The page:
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I will freely admit that I am more of a dilettante than many who post here. I won't drag out the details but will simply say that I acquired my 2015 ED used, mostly out of curiosity, due to the fact that my new home had charging equipment!

Every time I get behind the wheel of my 2014 Mercedes-Benz E350 Coupe 4Matic, I know why I chose it. Yet, my ED has become my primary driver, mostly because most of my travel is six miles away, or less. I rarely modify or customize items, but I have found a Bluetooth dongle much to my liking, and the addition of all-weather mats is a plus. Everything else is stock, and will remain that way.

Driving two completely different vehicles has changed the way I drive, and the way I view other drivers. Comfort? Power? Prestige? No contest, the Mercedes wins every time. Convenience, economy and quirkiness? ED owns the day! My 2015 isn't equipped with all the bells and whistles I've read others enjoying (but it does have heated seats). I find the eco gauge interesting, and my MB driving has me now more focused on MPG than I used to. But the smart's eco display is a joke. Whether it's registering a (record) low 14% or a (record) high 98%, I find my mileage the same, the performance the same and my power consumption the same.

I've been doing a lot of travel by air lately, and I like the storage area for my suitcase and laptop bag handy, and parking at the airport for days on end has not resulted in any loss of battery power that I can tell.

Overall, my ED experience (experiment?) has been quite positive. However, I'm still unsure as to whether I would consider buying another electric vehicle or not. I hope I won't have to make a decision like this any time soon, as both my cars have less than 25,000 miles on them, apiece. So, I should be go for the next few years unless something remarkable occurs. And even then, I should be set.
 

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What Bluetooth dongle did you buy? That is the one thing I miss between my gas and ED smart, the Bluetooth audio. The ones I found require you to turn them on each time. I’m looking for one that will turn on when it gets power from the USB.


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Discussion Starter #3
What Bluetooth dongle did you buy? That is the one thing I miss between my gas and ED smart, the Bluetooth audio. The ones I found require you to turn them on each time. I’m looking for one that will turn on when it gets power from the USB.
I bought this Bluetooth dongle from Amazon for $14US. For the price, I'm willing to open my glove box and press a button for six seconds to turn it on (it will turn itself off after not getting a signal for 8 minutes, I think). Getting something that will turn on when you turn the key will require some wiring and possibly fusebox manipulation. The slight inconvenience is worth it, in my opinion.
 

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I bought this Bluetooth dongle from Amazon for $14US. For the price, I'm willing to open my glove box and press a button for six seconds to turn it on (it will turn itself off after not getting a signal for 8 minutes, I think). Getting something that will turn on when you turn the key will require some wiring and possibly fusebox manipulation. The slight inconvenience is worth it, in my opinion.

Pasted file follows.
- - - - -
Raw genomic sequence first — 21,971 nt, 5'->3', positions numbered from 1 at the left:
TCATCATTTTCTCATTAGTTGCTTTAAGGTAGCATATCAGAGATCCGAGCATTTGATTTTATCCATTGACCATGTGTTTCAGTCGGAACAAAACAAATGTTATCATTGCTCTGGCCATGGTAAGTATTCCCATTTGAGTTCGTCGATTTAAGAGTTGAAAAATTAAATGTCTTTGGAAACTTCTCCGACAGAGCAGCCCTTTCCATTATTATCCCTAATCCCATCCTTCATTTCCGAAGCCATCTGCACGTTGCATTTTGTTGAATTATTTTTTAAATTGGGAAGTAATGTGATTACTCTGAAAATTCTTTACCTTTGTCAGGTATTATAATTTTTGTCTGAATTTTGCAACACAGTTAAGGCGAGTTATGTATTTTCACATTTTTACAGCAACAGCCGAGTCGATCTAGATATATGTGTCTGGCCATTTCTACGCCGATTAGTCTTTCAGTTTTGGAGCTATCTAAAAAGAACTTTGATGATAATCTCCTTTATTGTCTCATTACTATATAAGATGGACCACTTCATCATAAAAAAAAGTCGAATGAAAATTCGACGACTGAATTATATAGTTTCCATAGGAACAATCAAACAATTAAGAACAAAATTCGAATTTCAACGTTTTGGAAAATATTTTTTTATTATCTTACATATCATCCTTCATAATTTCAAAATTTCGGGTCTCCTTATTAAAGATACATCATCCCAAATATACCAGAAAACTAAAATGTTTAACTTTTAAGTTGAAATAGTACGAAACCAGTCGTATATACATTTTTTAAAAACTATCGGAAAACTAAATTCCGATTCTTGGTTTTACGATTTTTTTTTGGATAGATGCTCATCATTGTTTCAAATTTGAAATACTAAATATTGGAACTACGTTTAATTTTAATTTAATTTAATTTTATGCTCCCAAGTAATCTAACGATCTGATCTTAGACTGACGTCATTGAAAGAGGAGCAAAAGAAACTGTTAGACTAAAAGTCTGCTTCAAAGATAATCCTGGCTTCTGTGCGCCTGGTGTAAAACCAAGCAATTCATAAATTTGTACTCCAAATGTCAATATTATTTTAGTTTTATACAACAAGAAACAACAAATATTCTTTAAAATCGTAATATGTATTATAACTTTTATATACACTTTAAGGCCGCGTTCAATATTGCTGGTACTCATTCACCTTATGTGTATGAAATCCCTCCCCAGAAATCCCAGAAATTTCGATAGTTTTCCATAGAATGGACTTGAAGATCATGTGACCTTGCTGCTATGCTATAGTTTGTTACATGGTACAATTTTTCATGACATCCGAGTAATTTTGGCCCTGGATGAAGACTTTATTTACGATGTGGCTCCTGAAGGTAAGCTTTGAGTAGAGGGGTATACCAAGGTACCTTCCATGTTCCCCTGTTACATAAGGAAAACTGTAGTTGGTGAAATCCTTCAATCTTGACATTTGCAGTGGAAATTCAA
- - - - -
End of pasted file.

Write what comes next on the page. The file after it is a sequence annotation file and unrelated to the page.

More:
Thanks. Yeah. Not looking to hardware one in, but I have the USB port in glove box beside the aux input that powers on when car powers on. I just need to find a non battery powered Bluetooth dongle that powers on when power is connected and uses a micro-usb to be powered.
 

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We are five months into our 2015 ED ownership, and it is also our first electric car. The boss and I are now both retired and we find that we drive the ED for probably 90% of our trips that are all within about a 20 mile radius of where we live. My wife daily drove a Rav4 while she was working and for a couple of years, I've been working on her to replace it with a Porsche Macan. I almost got her to give up her beloved Rav, but now that we drive it so little, she's put the nix to that idea. We fill it up about once every three weeks, if that, and we only now use it for the occasional times when we need hauling capacity (people or stuff), or for road trips.

We've only used the supplied EVSE and it has been fine. Charging up overnight has been totally convenient for us. Our intention of using this as an introduction to an electric car has convinced us that more electric cars are in our future, and outside of the next car we buy, probably every one after that will be fully electric.

I traded in a 1995 Miata to buy our new 2015 ED, and considering the discount we got for it being a two-year old but never-titled vehicle and the federal tax incentive, it cost us $2k above what I got for the Miata to get into our smart. The ED doesn't drive with nearly the involvement nor driving pleasure of a Miata, but it is quirky and fun in its own way. Probably more fun than anything else is surprising other drives with how quickly we can scoot around in it - it seems no one expects that. And the ability to park it anywhere, even in the tightest of parking lots, and still have more than enough room to swing the doors wide open. Cargo capacity hasn't been a problem - it swallows way more stuff than it looks like it should.